Last month, Illinois amended its Human Rights Act (IHRA) (775 ILCS 5/) to clarify the protection of employees’ sincerely held religious beliefs in the workplace. Individuals were already protected from discrimination based on religion but the amended statute, known as the “Religious Garb Law” (SB 1697), makes certain protections more explicit.
The new law prohibits an employer from imposing any employment conditions that would cause an employee or prospective employee to “violate or forgo a sincerely held practice of his or her religion including, but not limited to, the wearing of any attire, clothing, or facial hair in accordance with the requirements of his or her religion.” The law requires an employer to reasonably accommodate the individual’s “sincerely held religious beliefs,” unless doing so would cause undue hardship to the business.
Examples of Protected Practices
The wearing of “religious garb” is one example of protected religious expression, but the law is not limited to appearance. A sincerely held religious belief could affect an employee’s ability to work on certain days or at certain times, to work with certain foods or products, to engage in prayer, attend worship services, or observe religious holidays. Religious practices might require displaying religious objects or markings, forbid wearing certain garments or prohibit participation in certain activities at the workplace.
When considering the sincerity or religious nature of an employee’s beliefs, employers should be aware that the term “religion” is broadly interpreted. It includes all aspects of religious observance, practice, and belief. (775 ILCS 5/2-101(F)). It is not limited to traditional, organized religions. (See Frazee v. Illinois Department of Employment Security, et al. 489 U.S. 829 (1989).) It includes religious beliefs that are new, uncommon, or only held by a small number of people. Practices that are religious for some individuals may not be religious for others.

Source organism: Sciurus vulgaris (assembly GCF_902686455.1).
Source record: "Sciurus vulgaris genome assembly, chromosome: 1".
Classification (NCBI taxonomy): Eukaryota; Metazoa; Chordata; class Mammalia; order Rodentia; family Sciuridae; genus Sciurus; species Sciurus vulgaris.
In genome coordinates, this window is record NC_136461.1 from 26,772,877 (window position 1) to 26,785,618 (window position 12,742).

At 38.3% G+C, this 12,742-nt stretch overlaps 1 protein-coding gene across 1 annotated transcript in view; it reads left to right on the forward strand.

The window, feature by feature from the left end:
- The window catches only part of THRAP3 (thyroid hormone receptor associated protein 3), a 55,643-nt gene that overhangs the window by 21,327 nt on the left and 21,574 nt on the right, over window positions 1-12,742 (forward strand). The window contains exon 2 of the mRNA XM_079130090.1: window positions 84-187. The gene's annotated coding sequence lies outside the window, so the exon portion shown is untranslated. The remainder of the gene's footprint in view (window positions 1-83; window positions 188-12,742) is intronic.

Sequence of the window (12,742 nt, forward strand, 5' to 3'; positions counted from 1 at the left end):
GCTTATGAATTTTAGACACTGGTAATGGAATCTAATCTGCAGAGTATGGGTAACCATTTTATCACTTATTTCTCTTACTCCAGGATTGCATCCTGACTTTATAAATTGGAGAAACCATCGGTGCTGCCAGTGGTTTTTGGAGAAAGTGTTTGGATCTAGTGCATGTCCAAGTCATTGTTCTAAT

Religious Accommodation and Undue Hardship
Illinois law requires employers to consider reasonable adjustments to workplace procedures to accommodate the expression of an employee’s religious beliefs. Common accommodations include flexible scheduling, shift swapping, job reassignment, permitting the facility to be used for religious activities, and exceptions to dress or grooming rules. However, employers are not required to refrain from enforcing all policies that might intrude on an individual’s religious beliefs or agree to all accommodation requests. For example, the Religious Garb Law expressly permits an employer to have a dress code or grooming policy that restricts attire, clothing, or facial hair in order to maintain workplace safety or food sanitation.
Requirement to Post a Notice of Employee Rights in the Workplace
The IHRA (775 ILCS 5/) requires employers to post a summary of the Act’s protections that provides information about filing a charge and describes the right to be free from unlawful discrimination and the right to certain reasonable accommodations. The Illinois Department of Human Rights (IDHR) has created an “Employment Rights” posting which it recently approved to be in compliance with the notice requirements of the IHRA. The posting describes:
- the types of employment actions that are protected from discrimination, such as hiring, promotion, pay or discharge
- characteristics and categories protected by law, such as race, color, religion, sex and pregnancy
- instructions for filing a complaint
- contact information for the IDHR
All Illinois employers are required to update their workplace labor law notices to include the new “Employee Rights” posting. Compliance Poster Company’s Illinois All-On-One Labor Law Poster™ and Illinois Mobile Poster Pak™ have been updated to include the new posting. Order today!